There are records of people drinking tea in third-century China. It took 1400 years for this to become staple part of United Kingdom culture, before being brought over the Atlantic to The United States.  Now over 80% of households over the continent drink tea at least one a week.

 

Popularity of tea is constantly increasing every year, and the health benefits of this drink are constantly placed at the forefront of many company’s marketing materials. Whether the tea is green, red or brown, the virtues of tea drinking have perpetuated the continuing surge in tea sales. However, a study conducted by the Canadian news service CBC has discovered that of the ten most popular brands of tea in THE UNITED STATES, nine of these contain toxic pesticides.

 

The presence of these pesticides kills the health benefits of tea, as a lot of the toxins present are well-known carcinogens and the numbers found in a few of the brands were considerably higher by than the scientifically  ‘allowable’ limits.

Pesticides in Tea

The investigation by CBC Marketplace industry was performed in 2014 and discovered that through either immediate treatment or field runoff; nine of the ten most popular teas in Canada were contaminated with pesticides. The nine teas were:

  • Twinings – Earl Grey
  • Tetley – green tea extract
  • Lipton – yellow label black tea
  • Signal – orange pekoe
  • Uncle Lee’s Legends of China – jasmine green tea
  • King Cole – orange pekoe
  • No Name – black tea
  • Uncle Lee’s Legends of China – green tea
  • Lipton – pure green tea

Although all nine of the brands were found to have pesticides present, some had a relatively low level, which is improbable to cause any notable health damage. Six of the nine were below the ‘allowable’ limits, but three of these possessed a dangerously high amount of pesticides.\

 

 

The worst three

3.Twinings Earl Gray

One of the classier teas on the list also offers the 3rd highest pesticide content with ten different toxic chemical compounds. The pesticide that was most frequently identified in Twinings’ Earl Gray was acetamiprid, which is known to cause severe nausea, muscle weakness, hypothermia, convulsions and vomiting in people.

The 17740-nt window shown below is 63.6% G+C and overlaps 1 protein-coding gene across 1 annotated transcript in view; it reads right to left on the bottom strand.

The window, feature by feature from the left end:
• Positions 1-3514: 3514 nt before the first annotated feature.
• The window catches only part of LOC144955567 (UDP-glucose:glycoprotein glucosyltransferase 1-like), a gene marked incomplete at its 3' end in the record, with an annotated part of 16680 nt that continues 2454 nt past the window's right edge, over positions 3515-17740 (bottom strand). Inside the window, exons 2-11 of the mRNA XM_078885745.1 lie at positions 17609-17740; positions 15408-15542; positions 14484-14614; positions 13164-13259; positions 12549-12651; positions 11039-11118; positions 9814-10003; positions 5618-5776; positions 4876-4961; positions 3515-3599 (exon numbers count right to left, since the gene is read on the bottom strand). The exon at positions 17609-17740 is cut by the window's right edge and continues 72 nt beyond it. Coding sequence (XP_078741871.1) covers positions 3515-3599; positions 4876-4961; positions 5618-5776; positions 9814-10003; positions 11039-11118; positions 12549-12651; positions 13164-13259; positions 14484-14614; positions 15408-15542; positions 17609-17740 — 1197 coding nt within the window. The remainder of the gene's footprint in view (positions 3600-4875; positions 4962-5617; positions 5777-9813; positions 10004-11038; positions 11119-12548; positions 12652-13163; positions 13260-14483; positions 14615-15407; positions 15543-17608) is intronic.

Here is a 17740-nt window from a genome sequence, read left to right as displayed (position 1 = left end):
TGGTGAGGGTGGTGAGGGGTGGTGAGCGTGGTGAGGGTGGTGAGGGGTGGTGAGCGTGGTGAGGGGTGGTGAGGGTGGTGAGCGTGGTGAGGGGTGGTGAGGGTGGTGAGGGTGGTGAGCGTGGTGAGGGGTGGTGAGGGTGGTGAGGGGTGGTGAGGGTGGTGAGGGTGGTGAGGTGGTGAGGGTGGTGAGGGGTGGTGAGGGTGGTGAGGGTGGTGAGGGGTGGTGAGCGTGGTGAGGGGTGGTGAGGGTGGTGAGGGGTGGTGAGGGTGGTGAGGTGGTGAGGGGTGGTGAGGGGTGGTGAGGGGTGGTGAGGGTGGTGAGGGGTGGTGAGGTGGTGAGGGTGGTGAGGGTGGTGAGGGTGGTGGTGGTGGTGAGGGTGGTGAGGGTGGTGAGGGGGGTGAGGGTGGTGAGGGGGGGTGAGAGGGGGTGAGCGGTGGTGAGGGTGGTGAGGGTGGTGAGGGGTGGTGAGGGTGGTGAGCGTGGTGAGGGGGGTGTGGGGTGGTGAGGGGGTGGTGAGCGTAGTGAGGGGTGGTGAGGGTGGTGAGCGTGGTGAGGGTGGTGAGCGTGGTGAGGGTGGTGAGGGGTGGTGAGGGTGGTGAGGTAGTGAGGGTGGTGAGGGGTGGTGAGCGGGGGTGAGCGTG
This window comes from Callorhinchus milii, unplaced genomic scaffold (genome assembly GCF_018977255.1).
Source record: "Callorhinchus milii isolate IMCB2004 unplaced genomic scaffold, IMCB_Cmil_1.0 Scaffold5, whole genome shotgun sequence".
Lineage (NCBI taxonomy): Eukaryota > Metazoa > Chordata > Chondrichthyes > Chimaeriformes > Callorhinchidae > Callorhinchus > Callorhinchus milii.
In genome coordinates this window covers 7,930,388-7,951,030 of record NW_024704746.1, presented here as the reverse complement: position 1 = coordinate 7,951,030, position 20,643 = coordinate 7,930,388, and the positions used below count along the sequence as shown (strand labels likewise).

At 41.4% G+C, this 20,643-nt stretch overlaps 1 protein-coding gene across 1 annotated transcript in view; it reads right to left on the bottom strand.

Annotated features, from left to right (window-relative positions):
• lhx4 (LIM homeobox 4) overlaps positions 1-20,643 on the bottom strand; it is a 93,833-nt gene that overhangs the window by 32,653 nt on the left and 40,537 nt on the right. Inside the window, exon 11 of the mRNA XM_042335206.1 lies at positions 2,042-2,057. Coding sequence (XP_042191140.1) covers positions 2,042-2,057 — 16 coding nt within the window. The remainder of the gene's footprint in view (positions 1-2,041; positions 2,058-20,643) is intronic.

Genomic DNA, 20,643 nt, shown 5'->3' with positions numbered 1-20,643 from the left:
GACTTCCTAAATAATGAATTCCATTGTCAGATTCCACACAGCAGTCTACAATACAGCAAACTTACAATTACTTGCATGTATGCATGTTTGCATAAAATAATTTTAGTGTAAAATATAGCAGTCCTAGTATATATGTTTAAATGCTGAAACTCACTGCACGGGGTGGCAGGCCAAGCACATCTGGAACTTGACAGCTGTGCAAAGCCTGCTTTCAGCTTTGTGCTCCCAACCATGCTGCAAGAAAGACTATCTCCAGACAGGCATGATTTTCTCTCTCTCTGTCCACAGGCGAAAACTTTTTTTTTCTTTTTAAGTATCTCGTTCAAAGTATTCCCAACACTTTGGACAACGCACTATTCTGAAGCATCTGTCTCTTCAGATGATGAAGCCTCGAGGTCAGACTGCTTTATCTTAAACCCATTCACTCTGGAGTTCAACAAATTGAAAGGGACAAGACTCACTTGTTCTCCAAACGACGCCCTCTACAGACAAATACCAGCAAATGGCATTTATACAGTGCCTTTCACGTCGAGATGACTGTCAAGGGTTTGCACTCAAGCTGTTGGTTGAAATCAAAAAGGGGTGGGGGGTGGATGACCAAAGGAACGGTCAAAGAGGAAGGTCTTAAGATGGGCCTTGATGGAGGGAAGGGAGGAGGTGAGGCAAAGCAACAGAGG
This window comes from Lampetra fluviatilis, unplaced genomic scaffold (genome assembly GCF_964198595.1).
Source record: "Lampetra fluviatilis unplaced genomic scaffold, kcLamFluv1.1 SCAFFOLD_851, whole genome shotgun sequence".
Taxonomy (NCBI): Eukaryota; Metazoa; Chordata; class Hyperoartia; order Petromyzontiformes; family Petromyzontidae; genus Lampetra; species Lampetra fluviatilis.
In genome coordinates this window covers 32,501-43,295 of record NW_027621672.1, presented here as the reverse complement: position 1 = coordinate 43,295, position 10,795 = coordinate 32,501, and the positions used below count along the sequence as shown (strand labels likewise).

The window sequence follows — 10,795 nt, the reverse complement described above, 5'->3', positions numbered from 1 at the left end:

2.Tetley green tea

Tetley green tea has been shown to have elevated levels of both acetamiprid and chlorfenapyr, the latter of which has been shown to be fatal to people even in small doses. Cases of chlorfenapyr poisoning indicate that the chemical works slowly in the system and can cause fatality up to two weeks after initial ingestion. The CBC report showed that Tetley’s tea had 18 pesticides in its finished product.

1.Uncle Lee’s Legends of China green tea

green tea, Uncle Lee’s Legends of China green tea is officially the most toxic tea available in grocery stores. Alongside ten times the ‘acceptable’ levels of acetamiprid and chlorfenapyr, this brand also has dangerous levels of bifenthrin. Bifenthrin has been extensively studied and has been shown to increase the likelihood of developing cancer.

 

 

The winner – Red Rose

On the ten teas analyzed for pesticides, Red Rose was the only one to have absolutely ZERO. Their orange pekoe tea is proof that it’s possible to produce a delicious, healthy hot drink without destroying the ongoing health of customers or the environment.

Alongside Red Rose’s lack of pesticide use, they are Rainforest Alliance certified, indicating they farm sustainably, without natural destruction or damage. As a company, they are committed to improving the working conditions for their employees and adhering to Fairtrade legislation. All of this makes them the healthy and ethical tea of choice.

 

HOW ABOUT Natural Tea Brands?

Just because a brand claims to be natural, doesn’t mean we shouldn’t look a bit closer at what they’re really offering. It is up to us as the consumers to make good decisions in what we’re putting in our bodies.

Some popular natural brands such as Yogi, Trader Joe’s and Tazo have come under public scrutiny for use of pesticides, adding in “natural flavors”, and even using GMO ingredients. While the internet community made the problem widespread, aside from the report on Teavana, there weren’t many high-level reports available to the public to back every claim. Nevertheless, it did make a difference!

 

Yogi appears to have made lots of changes in the past 2 years in response to their consumer’s outrage, including getting rid of any known traces of pesticides. Sadly, “natural tastes” continues to be listed as an element to date, giving room for unaccountability. Overall, we’re pleased to note that some companies are hearing the public and making the correct changes one step at the  time. If you’re still left wondering what things to buy, two organic and natural tea brands that have an outstanding reputation are Traditional Medicinals and Numi.

For the benefit of your wellbeing and the conservation of natural ecosystems avoid brands that use pesticide. If enough people have a stand against pesticides companies will be required into changing their production habits. A little individual change in the right direction can make a profound difference…

 

 

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  There are records of people drinking tea in third-century China. It took 1400 years for this to become staple part of United Kingdom culture, before being brought over the Atlantic to The United States.  Now over 80% of households over the continent drink tea at least one a week.   Popularity...